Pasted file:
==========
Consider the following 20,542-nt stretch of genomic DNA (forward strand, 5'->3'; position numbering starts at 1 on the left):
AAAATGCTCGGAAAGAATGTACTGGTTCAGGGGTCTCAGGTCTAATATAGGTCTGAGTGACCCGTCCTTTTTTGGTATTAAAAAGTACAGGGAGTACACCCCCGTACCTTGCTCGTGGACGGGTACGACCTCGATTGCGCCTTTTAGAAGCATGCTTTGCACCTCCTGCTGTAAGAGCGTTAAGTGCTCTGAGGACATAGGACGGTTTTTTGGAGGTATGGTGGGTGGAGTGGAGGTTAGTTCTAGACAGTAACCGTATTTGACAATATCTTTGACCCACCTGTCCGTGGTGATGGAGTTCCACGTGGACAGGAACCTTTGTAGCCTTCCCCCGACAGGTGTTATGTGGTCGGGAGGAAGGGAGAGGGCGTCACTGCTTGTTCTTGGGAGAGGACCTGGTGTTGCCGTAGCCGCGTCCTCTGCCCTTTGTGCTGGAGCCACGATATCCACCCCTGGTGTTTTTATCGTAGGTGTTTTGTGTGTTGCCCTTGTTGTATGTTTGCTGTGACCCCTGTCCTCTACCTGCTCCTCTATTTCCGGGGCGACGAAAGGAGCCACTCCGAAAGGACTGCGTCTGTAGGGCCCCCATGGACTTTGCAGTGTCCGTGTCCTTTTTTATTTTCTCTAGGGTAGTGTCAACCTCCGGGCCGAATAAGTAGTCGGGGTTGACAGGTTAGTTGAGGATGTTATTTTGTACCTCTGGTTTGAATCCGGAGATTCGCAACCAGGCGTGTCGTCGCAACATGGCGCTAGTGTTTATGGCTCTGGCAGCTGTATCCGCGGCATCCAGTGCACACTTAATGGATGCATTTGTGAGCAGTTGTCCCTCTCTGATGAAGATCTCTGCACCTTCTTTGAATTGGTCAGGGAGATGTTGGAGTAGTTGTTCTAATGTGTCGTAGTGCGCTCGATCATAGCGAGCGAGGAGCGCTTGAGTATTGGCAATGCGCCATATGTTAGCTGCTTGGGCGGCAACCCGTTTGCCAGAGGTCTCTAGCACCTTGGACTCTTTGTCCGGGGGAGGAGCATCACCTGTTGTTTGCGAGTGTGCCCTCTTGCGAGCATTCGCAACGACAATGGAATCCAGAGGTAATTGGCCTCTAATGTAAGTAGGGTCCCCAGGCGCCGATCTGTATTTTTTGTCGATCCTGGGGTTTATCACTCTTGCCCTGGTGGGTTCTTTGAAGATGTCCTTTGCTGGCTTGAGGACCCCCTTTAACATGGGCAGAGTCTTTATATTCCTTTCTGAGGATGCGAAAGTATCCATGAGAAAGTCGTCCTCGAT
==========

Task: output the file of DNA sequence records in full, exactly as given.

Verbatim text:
Consider the following 20,542-nt stretch of genomic DNA (forward strand, 5'->3'; position numbering starts at 1 on the left):
AAAATGCTCGGAAAGAATGTACTGGTTCAGGGGTCTCAGGTCTAATATAGGTCTGAGTGACCCGTCCTTTTTTGGTATTAAAAAGTACAGGGAGTACACCCCCGTACCTTGCTCGTGGACGGGTACGACCTCGATTGCGCCTTTTAGAAGCATGCTTTGCACCTCCTGCTGTAAGAGCGTTAAGTGCTCTGAGGACATAGGACGGTTTTTTGGAGGTATGGTGGGTGGAGTGGAGGTTAGTTCTAGACAGTAACCGTATTTGACAATATCTTTGACCCACCTGTCCGTGGTGATGGAGTTCCACGTGGACAGGAACCTTTGTAGCCTTCCCCCGACAGGTGTTATGTGGTCGGGAGGAAGGGAGAGGGCGTCACTGCTTGTTCTTGGGAGAGGACCTGGTGTTGCCGTAGCCGCGTCCTCTGCCCTTTGTGCTGGAGCCACGATATCCACCCCTGGTGTTTTTATCGTAGGTGTTTTGTGTGTTGCCCTTGTTGTATGTTTGCTGTGACCCCTGTCCTCTACCTGCTCCTCTATTTCCGGGGCGACGAAAGGAGCCACTCCGAAAGGACTGCGTCTGTAGGGCCCCCATGGACTTTGCAGTGTCCGTGTCCTTTTTTATTTTCTCTAGGGTAGTGTCAACCTCCGGGCCGAATAAGTAGTCGGGGTTGACAGGTTAGTTGAGGATGTTATTTTGTACCTCTGGTTTGAATCCGGAGATTCGCAACCAGGCGTGTCGTCGCAACATGGCGCTAGTGTTTATGGCTCTGGCAGCTGTATCCGCGGCATCCAGTGCACACTTAATGGATGCATTTGTGAGCAGTTGTCCCTCTCTGATGAAGATCTCTGCACCTTCTTTGAATTGGTCAGGGAGATGTTGGAGTAGTTGTTCTAATGTGTCGTAGTGCGCTCGATCATAGCGAGCGAGGAGCGCTTGAGTATTGGCAATGCGCCATATGTTAGCTGCTTGGGCGGCAACCCGTTTGCCAGAGGTCTCTAGCACCTTGGACTCTTTGTCCGGGGGAGGAGCATCACCTGTTGTTTGCGAGTGTGCCCTCTTGCGAGCATTCGCAACGACAATGGAATCCAGAGGTAATTGGCCTCTAATGTAAGTAGGGTCCCCAGGCGCCGATCTGTATTTTTTGTCGATCCTGGGGTTTATCACTCTTGCCCTGGTGGGTTCTTTGAAGATGTCCTTTGCTGGCTTGAGGACCCCCTTTAACATGGGCAGAGTCTTTATATTCCTTTCTGAGGATGCGAAAGTATCCATGAGAAAGTCGTCCTCGAT